Road less travelled – Highway to Swades

What does it mean to be an Indian? Bhairavi Jani’s latest book, Highway to Swades, talks about the commonalities that bind and power people

lifestyle, book review
The author writes how Nagaland is harnessing the culture of the state through the annual Hornbill Festival to attract tourists and generate livelihoods/Express Archives

Politics notwithstanding, senior Congress leader Rahul Gandhi’s recently concluded Bharat Jodo Yatra was an eye-opener of sorts. As much as it was a significant ‘learning journey’ for Rahul Gandhi to manifest his rank and file in the grand old party in particular and the masses in general, the message that the almost 150-day-long initiative from Kanyakumari at the southern tip to Jammu and Kashmir in the north tried to deliver was clear— that there are many commonalities that bind and power the people despite the many differences that the country has to offer in terms of diversity.

It is along similar lines that Bhairavi Jani’s latest book, Highway to Swades: Rediscovering India’s Superpowers, makes for an epiphanic read. While Rahul Gandhi undertook his ‘yatra’ on foot, Jani took to the highways on a car with three friends and drove 18,181 km across India—from the sacred forests of Meghalaya in the northeast to the ‘Golden Fort’ of the country’s western frontier town, Jaisalmer, and from the icy-cold desert of Ladakh to Mumbai’s ‘heritage mile’.

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Being an entrepreneur and a ‘supply chain maven’, Jani got to travel to different parts of the country as part of her commitment to work and philanthropy. But it was during this particular road trip in 2014 that she went on a quest to “explore and rediscover the inherent civilisational powers shared by all Indians”. It was general election time, and the author was searching for answers to questions like: “What was that ‘connect’ that people were seeking with their government?”, “Why were governments, with all their experience, unable to communicate their policies effectively to the people?”

During the trip, Jani and her friends met thousands of people from all walks of life. What they saw and discovered while criss-crossing the country was that “there is something much more powerful than simply the idea of a polity that keeps 1.38 billion people in this country together”. She concluded that “there is an inner core—the very being of India, nourished by inherent unseen powers—common to all Indians from all corners of the country”.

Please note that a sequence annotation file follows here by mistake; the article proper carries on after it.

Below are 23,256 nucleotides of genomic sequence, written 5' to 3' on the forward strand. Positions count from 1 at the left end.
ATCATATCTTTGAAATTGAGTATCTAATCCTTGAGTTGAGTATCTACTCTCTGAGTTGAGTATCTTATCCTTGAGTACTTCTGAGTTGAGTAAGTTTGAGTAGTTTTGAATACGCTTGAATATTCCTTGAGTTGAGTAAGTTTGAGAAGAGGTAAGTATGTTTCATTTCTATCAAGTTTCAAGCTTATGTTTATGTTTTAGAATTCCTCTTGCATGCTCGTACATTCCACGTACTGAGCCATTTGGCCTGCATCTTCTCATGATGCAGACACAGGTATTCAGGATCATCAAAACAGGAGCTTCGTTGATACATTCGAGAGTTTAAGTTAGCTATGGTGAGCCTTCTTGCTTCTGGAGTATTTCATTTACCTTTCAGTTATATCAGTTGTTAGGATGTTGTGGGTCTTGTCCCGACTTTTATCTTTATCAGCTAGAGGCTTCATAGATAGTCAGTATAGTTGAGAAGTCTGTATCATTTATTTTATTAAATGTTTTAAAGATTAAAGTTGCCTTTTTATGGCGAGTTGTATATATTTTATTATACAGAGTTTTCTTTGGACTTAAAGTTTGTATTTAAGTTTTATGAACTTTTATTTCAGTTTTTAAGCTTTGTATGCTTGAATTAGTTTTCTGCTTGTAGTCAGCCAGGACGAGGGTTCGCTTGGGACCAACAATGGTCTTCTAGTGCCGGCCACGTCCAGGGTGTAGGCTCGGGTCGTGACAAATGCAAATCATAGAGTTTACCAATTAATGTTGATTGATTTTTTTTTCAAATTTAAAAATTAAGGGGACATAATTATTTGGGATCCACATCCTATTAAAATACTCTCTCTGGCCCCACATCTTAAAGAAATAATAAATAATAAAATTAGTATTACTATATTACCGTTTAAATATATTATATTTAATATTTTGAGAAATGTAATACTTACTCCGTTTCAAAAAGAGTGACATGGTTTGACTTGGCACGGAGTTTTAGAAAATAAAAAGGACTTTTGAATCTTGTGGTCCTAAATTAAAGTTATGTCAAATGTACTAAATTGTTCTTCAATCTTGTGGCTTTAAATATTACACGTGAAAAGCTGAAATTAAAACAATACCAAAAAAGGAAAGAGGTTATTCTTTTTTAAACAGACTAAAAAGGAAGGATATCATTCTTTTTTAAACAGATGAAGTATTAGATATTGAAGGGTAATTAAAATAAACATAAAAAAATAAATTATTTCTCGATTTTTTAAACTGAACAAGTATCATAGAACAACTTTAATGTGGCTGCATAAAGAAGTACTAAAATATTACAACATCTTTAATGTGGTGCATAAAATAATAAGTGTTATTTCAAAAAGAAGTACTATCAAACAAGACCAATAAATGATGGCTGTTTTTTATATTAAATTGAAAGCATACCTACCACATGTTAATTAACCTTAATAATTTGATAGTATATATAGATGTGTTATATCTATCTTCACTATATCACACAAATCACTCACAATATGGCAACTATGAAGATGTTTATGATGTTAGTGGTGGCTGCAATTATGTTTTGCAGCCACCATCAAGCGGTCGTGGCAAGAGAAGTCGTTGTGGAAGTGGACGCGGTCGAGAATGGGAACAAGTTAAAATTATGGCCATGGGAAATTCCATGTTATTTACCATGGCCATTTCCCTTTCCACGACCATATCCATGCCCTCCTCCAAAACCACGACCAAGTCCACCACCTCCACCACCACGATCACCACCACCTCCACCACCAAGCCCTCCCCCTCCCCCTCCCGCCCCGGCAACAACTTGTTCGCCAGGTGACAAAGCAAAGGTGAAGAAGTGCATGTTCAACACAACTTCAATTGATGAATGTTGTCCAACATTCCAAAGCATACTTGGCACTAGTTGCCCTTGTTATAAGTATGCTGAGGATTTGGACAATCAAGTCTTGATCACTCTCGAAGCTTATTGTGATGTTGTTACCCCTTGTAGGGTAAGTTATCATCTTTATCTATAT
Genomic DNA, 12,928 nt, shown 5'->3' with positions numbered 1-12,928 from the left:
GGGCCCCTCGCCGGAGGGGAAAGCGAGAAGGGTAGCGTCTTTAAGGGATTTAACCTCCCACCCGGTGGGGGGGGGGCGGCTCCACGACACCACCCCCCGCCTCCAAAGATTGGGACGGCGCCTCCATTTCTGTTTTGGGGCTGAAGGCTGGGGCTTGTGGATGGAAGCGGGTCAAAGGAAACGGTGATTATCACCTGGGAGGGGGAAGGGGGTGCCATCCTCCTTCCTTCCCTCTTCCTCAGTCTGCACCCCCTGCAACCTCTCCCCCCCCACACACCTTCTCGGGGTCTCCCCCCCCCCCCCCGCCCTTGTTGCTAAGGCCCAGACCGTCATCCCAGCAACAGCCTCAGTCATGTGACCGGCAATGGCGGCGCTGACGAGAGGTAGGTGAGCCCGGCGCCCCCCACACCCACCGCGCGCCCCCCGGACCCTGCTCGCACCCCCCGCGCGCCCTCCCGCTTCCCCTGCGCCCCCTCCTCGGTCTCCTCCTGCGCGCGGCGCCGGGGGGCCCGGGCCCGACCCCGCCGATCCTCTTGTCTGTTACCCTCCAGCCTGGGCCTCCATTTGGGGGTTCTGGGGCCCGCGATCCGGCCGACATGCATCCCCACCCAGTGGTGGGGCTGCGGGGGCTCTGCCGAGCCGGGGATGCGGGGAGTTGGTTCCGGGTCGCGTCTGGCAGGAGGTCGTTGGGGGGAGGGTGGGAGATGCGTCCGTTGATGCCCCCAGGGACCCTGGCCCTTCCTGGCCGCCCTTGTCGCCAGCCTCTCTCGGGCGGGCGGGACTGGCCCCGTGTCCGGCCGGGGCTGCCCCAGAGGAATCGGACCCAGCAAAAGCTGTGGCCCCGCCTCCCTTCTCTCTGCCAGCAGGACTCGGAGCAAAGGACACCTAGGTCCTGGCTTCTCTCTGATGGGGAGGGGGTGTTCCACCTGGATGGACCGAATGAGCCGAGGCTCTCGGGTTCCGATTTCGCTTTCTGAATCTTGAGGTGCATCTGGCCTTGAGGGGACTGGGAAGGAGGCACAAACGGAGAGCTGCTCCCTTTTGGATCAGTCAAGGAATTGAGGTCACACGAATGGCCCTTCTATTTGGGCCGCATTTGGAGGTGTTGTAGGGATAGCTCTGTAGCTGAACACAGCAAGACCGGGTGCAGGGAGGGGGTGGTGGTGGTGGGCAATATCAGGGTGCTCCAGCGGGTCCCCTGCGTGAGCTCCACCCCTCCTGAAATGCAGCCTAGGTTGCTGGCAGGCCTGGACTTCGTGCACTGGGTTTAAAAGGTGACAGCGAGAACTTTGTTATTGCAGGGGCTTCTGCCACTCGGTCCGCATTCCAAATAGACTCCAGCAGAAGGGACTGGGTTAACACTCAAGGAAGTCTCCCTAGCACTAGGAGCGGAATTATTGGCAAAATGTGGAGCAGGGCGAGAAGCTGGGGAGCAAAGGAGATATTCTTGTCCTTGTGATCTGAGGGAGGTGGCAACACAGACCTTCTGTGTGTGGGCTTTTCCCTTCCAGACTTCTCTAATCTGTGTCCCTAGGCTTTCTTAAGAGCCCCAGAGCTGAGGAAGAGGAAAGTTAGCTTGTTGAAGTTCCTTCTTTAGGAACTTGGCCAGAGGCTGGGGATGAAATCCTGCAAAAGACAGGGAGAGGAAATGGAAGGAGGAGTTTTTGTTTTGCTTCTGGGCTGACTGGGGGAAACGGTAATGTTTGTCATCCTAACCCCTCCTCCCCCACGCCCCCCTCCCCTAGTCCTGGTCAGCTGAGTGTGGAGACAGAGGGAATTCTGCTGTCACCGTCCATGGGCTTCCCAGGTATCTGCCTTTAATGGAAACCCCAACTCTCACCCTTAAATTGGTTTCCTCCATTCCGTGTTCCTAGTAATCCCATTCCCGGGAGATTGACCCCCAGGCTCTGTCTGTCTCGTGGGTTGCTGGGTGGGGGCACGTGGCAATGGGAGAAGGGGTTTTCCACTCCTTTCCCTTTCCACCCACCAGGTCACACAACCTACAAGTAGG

The author identifies 12 such ‘superpowers’ and highlights their potential to transform the future course of the country. In ‘Power of Enterprise’, for instance, she talks about the livelihood of women from the Bhumia, Paroja and Gond tribes of the Eastern Ghats, cut off from the rest of the world but reminding that entrepreneurship is not just about start-ups and unicorns, but also about individual initiative and enterprise. In ‘Power of Heritage’, Jani shows how Nagaland is harnessing the culture of the state, through the annual Hornbill Festival, to attract tourists and generate livelihoods.

Similarly, in ‘Power of Inclusion’, the author throws light on the bazaars of Hyderabad and how, owing to the city’s peculiar history and a mixed culture of local Telugu-speaking Hindus and Urdu-speaking Muslims, they have been catering to the needs of the people from different faiths and traditions. Interspersed with history and folklore, data and anecdotes, Jani’s account is powerful, yet engaging.

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Nobel laureate poet-author Rabindranath Tagore once said: “If God had so wished, he would have made all Indians speak with one language… the unity of India has been and shall always be a unity in diversity.” This diversity is at the core of Jani’s book, but what sets it apart is her search for the threads that unite the people of the world’s largest democracy together.

“I have always believed that the real superpower of India lies in its people— We the People. We have immense strength, resilience and perseverance. It is we who possess the superpowers that have been discussed in this book,” she writes. While exploring these superpowers, the readers will surely be able to identify with some of them and call them to action in their own lives, and in the process, as Jani writes, “augment India’s collective power”.

Written in a lucid and easy-to-absorb manner, the book will excite every reader, especially the youth, who believes in the power of ‘Indian-ness’ and looks to find a place in the narrative of India’s growth story.

Highway to Swades: Rediscovering India’s Superpowers

Bhairavi Jani

HarperCollins

Pp 432, Rs 699

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First published on: 26-02-2023 at 01:15 IST
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